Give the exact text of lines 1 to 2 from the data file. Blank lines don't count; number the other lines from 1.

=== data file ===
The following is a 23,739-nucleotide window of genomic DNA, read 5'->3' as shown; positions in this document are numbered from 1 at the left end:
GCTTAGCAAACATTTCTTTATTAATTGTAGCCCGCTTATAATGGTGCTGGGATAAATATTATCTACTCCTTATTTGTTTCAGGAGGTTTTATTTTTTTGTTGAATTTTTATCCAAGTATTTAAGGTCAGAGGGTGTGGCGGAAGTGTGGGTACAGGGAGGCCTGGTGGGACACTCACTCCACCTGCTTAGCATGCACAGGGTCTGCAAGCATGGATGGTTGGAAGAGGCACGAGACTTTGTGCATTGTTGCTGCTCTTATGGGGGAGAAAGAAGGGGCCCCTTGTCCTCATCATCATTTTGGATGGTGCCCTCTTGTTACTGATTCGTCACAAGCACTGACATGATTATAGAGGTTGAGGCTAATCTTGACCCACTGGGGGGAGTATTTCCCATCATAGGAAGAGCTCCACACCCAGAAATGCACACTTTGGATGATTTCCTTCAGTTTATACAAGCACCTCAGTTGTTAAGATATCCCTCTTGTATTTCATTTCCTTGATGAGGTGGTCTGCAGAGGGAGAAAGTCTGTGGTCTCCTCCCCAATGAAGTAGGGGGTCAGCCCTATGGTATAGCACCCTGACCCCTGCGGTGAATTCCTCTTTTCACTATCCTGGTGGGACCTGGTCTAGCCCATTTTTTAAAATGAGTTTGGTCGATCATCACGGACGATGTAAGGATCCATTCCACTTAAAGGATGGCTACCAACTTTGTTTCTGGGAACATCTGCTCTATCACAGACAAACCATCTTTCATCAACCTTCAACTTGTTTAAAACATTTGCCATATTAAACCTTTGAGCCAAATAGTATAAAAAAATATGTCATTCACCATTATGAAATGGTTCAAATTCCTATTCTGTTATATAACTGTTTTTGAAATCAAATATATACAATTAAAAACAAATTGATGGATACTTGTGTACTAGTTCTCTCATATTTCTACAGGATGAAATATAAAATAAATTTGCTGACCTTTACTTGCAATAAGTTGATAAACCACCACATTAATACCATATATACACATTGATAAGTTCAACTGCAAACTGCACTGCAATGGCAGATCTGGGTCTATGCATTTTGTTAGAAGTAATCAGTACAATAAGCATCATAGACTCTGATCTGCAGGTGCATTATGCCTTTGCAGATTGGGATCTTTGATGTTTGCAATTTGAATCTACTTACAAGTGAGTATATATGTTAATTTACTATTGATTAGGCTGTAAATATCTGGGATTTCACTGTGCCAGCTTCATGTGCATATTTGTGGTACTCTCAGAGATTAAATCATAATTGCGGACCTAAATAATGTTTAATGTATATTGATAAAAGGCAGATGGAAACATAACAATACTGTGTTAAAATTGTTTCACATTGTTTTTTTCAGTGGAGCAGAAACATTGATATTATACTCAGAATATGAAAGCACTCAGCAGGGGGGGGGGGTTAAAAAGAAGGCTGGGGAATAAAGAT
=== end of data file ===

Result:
The following is a 23,739-nucleotide window of genomic DNA, read 5'->3' as shown; positions in this document are numbered from 1 at the left end:
GCTTAGCAAACATTTCTTTATTAATTGTAGCCCGCTTATAATGGTGCTGGGATAAATATTATCTACTCCTTATTTGTTTCAGGAGGTTTTATTTTTTTGTTGAATTTTTATCCAAGTATTTAAGGTCAGAGGGTGTGGCGGAAGTGTGGGTACAGGGAGGCCTGGTGGGACACTCACTCCACCTGCTTAGCATGCACAGGGTCTGCAAGCATGGATGGTTGGAAGAGGCACGAGACTTTGTGCATTGTTGCTGCTCTTATGGGGGAGAAAGAAGGGGCCCCTTGTCCTCATCATCATTTTGGATGGTGCCCTCTTGTTACTGATTCGTCACAAGCACTGACATGATTATAGAGGTTGAGGCTAATCTTGACCCACTGGGGGGAGTATTTCCCATCATAGGAAGAGCTCCACACCCAGAAATGCACACTTTGGATGATTTCCTTCAGTTTATACAAGCACCTCAGTTGTTAAGATATCCCTCTTGTATTTCATTTCCTTGATGAGGTGGTCTGCAGAGGGAGAAAGTCTGTGGTCTCCTCCCCAATGAAGTAGGGGGTCAGCCCTATGGTATAGCACCCTGACCCCTGCGGTGAATTCCTCTTTTCACTATCCTGGTGGGACCTGGTCTAGCCCATTTTTTAAAATGAGTTTGGTCGATCATCACGGACGATGTAAGGATCCATTCCACTTAAAGGATGGCTACCAACTTTGTTTCTGGGAACATCTGCTCTATCACAGACAAACCATCTTTCATCAACCTTCAACTTGTTTAAAACATTTGCCATATTAAACCTTTGAGCCAAATAGTATAAAAAAATATGTCATTCACCATTATGAAATGGTTCAAATTCCTATTCTGTTATATAACTGTTTTTGAAATCAAATATATACAATTAAAAACAAATTGATGGATACTTGTGTACTAGTTCTCTCATATTTCTACAGGATGAAATATAAAATAAATTTGCTGACCTTTACTTGCAATAAGTTGATAAACCACCACATTAATACCATATATACACATTGATAAGTTCAACTGCAAACTGCACTGCAATGGCAGATCTGGGTCTATGCATTTTGTTAGAAGTAATCAGTACAATAAGCATCATAGACTCTGATCTGCAGGTGCATTATGCCTTTGCAGATTGGGATCTTTGATGTTTGCAATTTGAATCTACTTACAAGTGAGTATATATGTTAATTTACTATTGATTAGGCTGTAAATATCTGGGATTTCACTGTGCCAGCTTCATGTGCATATTTGTGGTACTCTCAGAGATTAAATCATAATTGCGGACCTAAATAATGTTTAATGTATATTGATAAAAGGCAGATGGAAACATAACAATACTGTGTTAAAATTGTTTCACATTGTTTTTTTCAGTGGAGCAGAAACATTGATATTATACTCAGAATATGAAAGCACTCAGCAGGGGGGGGGGGTTAAAAAGAAGGCTGGGGAATAAAGAT